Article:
Often, entrepreneurs and other self-employed individuals can receive tax credits to help offset insurance costs. And, there are statewide options that help find low-cost insurance. These are based on factors such as income and household size. In any case, research is key!
2. Common Money Woes
Brushing up on your financial skills is a crucial step for new entrepreneurs. Steady and beneficial finances are vitally important for a successful business. Also, there are many pitfalls for new business owners to fall into, like spiraling debt and unfair rates. With some savvy research and caution, however, you can avoid the common financial mistakes.
Keep an Eye on Your Debt-to-Income Ratio
It can be tempting to max out credit cards while you’re getting your business off the ground. You have to spend money to make money, right?.
While that may be the case, you should never let your debt-to-income ratio (DTI) go negative, if you can help it. Temporary debt is expected in life, but it should be just that: temporary. Carrying a negative debt-to-income ratio will have negative impacts on all aspects of your life. Personal and business funding will be harder to come by. And that will limit your chance for growth, including homeownership and growing the business.
Approach debt cautiously, and ensure that your DTI ratio stays healthy.
Avoid Loans if Possible
Starting out, loans might seem a great way to gain the funds you need to grow. However, without a guaranteed revenue (and a strong DTI ratio), loans can be risky decisions. Until you can guarantee a projected payoff date, loans should be a last resort.
If you need extra funds, look to other sources first, such as:
- Small business development centers. They offer free advising on many aspects of business. Experts are available for marketing, technology integration, and financing assistance. Plus, they are great spots for networking.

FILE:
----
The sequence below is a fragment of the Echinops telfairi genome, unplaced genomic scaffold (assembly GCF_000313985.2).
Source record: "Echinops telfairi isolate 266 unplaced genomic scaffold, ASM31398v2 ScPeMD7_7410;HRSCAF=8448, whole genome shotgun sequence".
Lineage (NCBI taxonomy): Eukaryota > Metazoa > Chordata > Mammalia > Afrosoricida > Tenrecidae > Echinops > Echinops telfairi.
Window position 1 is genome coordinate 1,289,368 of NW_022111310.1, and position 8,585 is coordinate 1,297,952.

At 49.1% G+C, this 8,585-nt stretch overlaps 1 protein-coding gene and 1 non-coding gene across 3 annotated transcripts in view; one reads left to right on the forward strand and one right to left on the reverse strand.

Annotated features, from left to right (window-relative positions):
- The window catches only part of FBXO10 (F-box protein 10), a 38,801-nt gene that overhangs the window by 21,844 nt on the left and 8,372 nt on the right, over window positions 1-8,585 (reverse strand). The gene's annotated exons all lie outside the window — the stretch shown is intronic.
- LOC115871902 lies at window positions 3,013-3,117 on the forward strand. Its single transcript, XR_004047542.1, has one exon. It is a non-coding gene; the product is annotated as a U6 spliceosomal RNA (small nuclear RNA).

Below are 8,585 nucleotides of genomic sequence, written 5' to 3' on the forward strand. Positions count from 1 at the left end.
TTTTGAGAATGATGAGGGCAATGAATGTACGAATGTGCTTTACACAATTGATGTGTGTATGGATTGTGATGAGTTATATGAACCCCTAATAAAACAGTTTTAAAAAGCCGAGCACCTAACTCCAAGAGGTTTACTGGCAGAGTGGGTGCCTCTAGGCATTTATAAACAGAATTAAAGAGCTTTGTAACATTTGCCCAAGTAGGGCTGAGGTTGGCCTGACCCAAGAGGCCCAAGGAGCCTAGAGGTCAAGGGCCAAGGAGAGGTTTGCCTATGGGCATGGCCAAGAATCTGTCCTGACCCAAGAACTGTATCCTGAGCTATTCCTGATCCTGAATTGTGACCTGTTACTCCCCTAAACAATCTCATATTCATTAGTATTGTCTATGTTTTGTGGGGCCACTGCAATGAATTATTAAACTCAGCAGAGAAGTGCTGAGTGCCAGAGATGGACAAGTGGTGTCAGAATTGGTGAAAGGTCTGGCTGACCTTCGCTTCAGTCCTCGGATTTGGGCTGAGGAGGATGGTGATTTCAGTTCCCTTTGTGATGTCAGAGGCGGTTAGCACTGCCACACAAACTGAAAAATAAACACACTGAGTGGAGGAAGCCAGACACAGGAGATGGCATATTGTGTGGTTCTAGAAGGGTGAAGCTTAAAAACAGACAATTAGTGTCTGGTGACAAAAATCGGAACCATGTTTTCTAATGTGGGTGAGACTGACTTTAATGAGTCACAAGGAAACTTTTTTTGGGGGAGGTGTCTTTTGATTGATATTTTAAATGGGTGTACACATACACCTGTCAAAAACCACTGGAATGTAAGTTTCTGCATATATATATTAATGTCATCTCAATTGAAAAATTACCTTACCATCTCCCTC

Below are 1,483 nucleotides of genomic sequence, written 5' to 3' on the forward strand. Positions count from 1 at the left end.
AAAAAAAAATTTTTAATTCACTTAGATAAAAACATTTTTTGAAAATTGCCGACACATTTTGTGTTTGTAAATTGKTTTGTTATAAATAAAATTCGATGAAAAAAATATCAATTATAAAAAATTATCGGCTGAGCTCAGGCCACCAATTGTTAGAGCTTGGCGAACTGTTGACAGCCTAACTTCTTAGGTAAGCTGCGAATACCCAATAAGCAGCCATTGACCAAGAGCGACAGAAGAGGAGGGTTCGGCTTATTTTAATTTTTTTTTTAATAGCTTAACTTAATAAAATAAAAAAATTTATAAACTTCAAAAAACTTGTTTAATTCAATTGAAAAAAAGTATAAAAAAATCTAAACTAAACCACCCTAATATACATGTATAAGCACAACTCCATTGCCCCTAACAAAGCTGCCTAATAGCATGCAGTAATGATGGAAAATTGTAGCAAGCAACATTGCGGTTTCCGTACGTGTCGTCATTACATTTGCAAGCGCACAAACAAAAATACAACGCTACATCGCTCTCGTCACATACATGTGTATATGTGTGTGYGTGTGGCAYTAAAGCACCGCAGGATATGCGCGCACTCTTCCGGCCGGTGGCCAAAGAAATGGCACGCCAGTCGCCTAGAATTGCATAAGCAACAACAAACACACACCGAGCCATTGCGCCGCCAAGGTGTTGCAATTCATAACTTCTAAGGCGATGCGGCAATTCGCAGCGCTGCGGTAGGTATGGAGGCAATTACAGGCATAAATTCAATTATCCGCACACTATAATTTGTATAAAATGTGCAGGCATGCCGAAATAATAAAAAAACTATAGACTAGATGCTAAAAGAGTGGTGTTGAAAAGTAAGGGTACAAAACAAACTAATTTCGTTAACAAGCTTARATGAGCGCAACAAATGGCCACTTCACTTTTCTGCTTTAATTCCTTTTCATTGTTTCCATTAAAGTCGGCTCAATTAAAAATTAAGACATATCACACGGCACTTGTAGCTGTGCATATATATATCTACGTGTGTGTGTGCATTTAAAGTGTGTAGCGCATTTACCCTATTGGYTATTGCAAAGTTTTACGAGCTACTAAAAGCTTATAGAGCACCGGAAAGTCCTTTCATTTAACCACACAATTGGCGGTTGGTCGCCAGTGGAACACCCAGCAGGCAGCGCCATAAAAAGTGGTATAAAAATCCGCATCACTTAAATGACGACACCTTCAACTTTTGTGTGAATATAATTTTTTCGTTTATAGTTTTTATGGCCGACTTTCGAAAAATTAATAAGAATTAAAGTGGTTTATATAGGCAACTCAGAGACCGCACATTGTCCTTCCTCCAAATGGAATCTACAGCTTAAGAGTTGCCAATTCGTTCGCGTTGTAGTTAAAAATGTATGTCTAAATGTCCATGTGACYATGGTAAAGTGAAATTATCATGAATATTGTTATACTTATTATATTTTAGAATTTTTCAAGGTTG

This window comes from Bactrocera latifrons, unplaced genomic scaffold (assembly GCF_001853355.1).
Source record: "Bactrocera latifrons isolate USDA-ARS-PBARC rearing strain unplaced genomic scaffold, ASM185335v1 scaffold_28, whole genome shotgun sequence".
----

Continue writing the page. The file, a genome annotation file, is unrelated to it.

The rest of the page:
- Grants. These funds come with no terms or fees, but they are awarded for specific reasons. Often, they are designed for underrepresented business owners, including those owned by women and minorities. Still, there are many grants across all industries, so it never hurts to look!
- Credit cards. Credit cards might be easier to handle for a new business owner. As long as you keep the usage low, you won’t be locked into fixed monthly payment amounts. Also, building credit will allow you to achieve your financial goals in the future. If your credit isn’t great, look at using secured cards to build credit. These are opened with a secured deposit that sets the credit limit. They report like unsecured cards, but the credit limit is kept low to avoid dangerous debt.
3. Finding a Work/Life Balance
Entrepreneurs often call a work/life balance as more of a blend. It can be difficult to distinguish work from personal life, when your work is your life. However, successful entrepreneurs know the importance of finding a work/life balance.